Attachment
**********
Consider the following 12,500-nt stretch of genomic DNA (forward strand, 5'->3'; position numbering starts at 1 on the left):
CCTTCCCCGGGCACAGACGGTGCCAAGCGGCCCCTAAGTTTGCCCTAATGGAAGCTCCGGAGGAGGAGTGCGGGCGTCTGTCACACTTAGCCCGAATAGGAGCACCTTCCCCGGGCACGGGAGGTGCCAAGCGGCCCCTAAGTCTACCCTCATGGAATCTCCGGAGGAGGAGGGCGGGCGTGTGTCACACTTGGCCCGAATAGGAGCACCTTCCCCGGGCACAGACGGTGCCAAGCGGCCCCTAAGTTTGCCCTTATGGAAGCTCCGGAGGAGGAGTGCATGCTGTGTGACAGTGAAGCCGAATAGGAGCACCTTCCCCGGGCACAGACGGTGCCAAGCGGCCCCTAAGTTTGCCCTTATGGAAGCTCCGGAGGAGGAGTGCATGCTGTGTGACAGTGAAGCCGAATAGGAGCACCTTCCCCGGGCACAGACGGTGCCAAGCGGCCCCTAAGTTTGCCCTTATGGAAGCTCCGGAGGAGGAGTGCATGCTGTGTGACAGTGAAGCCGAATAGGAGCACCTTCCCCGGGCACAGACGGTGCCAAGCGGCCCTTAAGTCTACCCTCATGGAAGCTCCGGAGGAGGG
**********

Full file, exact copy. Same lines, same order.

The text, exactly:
Consider the following 12,500-nt stretch of genomic DNA (forward strand, 5'->3'; position numbering starts at 1 on the left):
CCTTCCCCGGGCACAGACGGTGCCAAGCGGCCCCTAAGTTTGCCCTAATGGAAGCTCCGGAGGAGGAGTGCGGGCGTCTGTCACACTTAGCCCGAATAGGAGCACCTTCCCCGGGCACGGGAGGTGCCAAGCGGCCCCTAAGTCTACCCTCATGGAATCTCCGGAGGAGGAGGGCGGGCGTGTGTCACACTTGGCCCGAATAGGAGCACCTTCCCCGGGCACAGACGGTGCCAAGCGGCCCCTAAGTTTGCCCTTATGGAAGCTCCGGAGGAGGAGTGCATGCTGTGTGACAGTGAAGCCGAATAGGAGCACCTTCCCCGGGCACAGACGGTGCCAAGCGGCCCCTAAGTTTGCCCTTATGGAAGCTCCGGAGGAGGAGTGCATGCTGTGTGACAGTGAAGCCGAATAGGAGCACCTTCCCCGGGCACAGACGGTGCCAAGCGGCCCCTAAGTTTGCCCTTATGGAAGCTCCGGAGGAGGAGTGCATGCTGTGTGACAGTGAAGCCGAATAGGAGCACCTTCCCCGGGCACAGACGGTGCCAAGCGGCCCTTAAGTCTACCCTCATGGAAGCTCCGGAGGAGGG